Third in an irregular series
A loxodrome, or line of constant bearing, between New York and London, plotted on a Mercator’s projection world map (base map courtesy Cartographic Research Lab, University of Alabama)
The word loxodrome is defined by the 3rd edition of Robinson, Sale, and Morrison’s Elements of Cartography as “a line of constant bearing”, bearing here meaning a compass direction. In the example above a mariner or pilot, setting their bearing at approximately 39.6 degrees north of true east and starting from New York should eventually reach some point near London weather and seas not withstanding.
The word itself stems from the Greek roots loxo (meaning slanting), and dromos (meaning course), which is certainly what our pilot is following when plotted on the map above. Consequently, latitude and longitude lines, while strictly speaking loxodromes, are not usually regarded as such, regarded as special cases.
Constand bearing means constant; referring to the illustration it can be seen that the loxodrome cuts all lines of latitude at the exact same angle. This is the principal benefit and use of the Mercator projectionâ€“it enables navigators to plot loxodromes as straight lines, simplifying course plotting. Naturally, since the plot is made on a flat distortion of a curved surface, while simple to plot it’s actually longer; the great circle (discussion to come) is actually the shortest course, and navigation for planes and ships is actually a combination of the two concepts.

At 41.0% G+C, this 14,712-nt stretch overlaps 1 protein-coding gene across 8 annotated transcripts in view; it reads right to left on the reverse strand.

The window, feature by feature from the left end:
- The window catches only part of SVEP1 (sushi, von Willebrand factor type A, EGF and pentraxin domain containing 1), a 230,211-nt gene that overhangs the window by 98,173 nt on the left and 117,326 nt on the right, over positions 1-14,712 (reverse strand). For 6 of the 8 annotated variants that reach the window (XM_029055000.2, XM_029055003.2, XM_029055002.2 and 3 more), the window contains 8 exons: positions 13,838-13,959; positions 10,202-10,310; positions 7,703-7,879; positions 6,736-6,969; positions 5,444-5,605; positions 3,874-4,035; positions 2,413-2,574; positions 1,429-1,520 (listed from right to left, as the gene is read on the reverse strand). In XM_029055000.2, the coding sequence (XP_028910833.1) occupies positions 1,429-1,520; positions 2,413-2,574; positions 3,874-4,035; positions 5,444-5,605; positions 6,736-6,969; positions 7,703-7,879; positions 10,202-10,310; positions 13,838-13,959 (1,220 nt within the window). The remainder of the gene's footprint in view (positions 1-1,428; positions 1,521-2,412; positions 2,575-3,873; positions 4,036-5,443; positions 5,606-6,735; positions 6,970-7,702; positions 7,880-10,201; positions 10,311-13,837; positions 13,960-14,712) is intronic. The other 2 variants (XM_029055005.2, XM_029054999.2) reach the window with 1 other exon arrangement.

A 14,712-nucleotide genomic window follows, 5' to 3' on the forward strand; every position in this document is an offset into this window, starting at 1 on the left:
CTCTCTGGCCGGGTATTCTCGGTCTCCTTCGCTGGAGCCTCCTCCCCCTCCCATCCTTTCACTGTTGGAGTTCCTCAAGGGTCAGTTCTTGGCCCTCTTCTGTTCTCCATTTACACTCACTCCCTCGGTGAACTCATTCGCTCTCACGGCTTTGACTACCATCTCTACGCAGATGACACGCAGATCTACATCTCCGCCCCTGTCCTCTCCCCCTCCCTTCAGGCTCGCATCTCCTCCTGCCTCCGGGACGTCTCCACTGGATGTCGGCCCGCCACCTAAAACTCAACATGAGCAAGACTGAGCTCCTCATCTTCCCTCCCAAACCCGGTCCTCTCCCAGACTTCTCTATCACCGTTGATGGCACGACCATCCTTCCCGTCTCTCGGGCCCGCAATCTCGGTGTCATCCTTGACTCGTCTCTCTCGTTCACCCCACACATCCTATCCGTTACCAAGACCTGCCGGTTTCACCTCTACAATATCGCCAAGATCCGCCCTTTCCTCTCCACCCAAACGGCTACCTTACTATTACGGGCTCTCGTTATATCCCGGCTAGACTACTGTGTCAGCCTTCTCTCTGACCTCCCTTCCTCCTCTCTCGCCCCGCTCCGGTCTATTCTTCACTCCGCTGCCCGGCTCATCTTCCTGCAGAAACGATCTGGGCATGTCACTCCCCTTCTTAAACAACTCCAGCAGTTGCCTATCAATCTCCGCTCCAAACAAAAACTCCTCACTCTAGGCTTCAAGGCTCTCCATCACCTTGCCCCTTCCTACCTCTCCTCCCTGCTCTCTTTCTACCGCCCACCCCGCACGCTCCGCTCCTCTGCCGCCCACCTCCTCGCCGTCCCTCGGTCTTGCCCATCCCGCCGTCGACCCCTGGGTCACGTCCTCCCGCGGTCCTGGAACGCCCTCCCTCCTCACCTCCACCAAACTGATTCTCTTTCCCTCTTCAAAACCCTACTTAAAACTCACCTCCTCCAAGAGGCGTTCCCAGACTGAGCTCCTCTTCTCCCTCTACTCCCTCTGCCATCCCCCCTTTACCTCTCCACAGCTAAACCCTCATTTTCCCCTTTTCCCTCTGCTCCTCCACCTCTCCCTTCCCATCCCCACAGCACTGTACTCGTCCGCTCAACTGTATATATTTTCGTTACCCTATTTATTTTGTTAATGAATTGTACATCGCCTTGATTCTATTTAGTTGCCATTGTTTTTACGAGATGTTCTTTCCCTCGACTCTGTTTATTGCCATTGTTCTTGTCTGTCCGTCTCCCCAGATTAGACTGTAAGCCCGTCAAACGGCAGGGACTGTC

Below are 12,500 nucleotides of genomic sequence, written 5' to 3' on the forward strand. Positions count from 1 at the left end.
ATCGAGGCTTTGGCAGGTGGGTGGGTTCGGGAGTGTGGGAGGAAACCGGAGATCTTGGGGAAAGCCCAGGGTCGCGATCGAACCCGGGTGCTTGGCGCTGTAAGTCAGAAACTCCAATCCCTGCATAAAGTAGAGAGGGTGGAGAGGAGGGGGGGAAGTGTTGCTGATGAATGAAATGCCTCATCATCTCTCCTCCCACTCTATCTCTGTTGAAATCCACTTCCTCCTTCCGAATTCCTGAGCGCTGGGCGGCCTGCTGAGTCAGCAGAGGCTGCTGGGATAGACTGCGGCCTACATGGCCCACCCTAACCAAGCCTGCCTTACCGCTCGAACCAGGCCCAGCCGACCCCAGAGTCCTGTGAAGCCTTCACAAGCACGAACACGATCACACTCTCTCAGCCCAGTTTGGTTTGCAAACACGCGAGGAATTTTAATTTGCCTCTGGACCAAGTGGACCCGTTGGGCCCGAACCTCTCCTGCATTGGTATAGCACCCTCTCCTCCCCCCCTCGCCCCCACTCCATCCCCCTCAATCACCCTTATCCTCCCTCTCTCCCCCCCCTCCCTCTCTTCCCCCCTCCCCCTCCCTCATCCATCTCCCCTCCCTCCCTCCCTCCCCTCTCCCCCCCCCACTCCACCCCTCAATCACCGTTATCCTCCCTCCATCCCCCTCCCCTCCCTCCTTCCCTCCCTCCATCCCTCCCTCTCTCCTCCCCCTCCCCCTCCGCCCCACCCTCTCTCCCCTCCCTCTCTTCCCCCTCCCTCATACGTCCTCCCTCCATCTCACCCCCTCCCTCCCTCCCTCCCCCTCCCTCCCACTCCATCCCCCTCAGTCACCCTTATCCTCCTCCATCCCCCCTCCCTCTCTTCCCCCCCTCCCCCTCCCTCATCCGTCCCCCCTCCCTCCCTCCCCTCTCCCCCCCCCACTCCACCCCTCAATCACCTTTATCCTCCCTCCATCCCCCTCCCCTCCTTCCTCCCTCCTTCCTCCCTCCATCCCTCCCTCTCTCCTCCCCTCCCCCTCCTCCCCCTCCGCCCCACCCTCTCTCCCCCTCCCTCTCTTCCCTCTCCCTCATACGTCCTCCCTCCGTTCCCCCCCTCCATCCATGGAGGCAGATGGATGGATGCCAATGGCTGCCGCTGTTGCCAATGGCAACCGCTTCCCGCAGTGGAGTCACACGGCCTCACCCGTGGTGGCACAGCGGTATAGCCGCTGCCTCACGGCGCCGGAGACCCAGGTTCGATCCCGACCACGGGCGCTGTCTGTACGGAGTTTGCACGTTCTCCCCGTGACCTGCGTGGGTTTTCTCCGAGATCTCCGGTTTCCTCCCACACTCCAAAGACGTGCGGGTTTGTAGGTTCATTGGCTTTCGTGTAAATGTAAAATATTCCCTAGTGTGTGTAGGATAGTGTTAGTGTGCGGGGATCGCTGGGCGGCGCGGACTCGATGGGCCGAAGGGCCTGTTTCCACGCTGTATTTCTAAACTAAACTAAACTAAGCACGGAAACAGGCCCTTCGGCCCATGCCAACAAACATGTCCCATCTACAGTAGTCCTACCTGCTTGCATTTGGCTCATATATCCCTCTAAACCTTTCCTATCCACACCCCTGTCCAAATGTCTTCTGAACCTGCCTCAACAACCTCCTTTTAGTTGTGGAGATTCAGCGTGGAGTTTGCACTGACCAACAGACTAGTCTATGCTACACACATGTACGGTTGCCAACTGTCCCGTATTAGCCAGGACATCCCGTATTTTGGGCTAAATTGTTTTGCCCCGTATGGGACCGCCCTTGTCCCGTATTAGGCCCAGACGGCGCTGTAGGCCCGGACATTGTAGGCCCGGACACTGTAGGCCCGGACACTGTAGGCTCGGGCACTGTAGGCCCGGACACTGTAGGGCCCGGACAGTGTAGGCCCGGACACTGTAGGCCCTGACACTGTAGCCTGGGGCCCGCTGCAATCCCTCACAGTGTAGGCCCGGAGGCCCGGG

Moreover, only on the Mercator does a loxodrome appear as a straight line; plot a loxodrome on any other projection and you have a curve. Plotting it on a globe renders a 3-dimensional spiral; plotting it on a polar projection gives a logarithmic spiral.
Loxodromes are also known as rhumb lines.
- Elements of Cartography, 3rd Ed., Robinson, Sale, Morrison; Wiley & Sons, New York-1978
- http://www.thefreedictionary.com/loxodrome (The Free Dictionary)
- http://mathworld.wolfram.com/Loxodrome.html (Mathworld)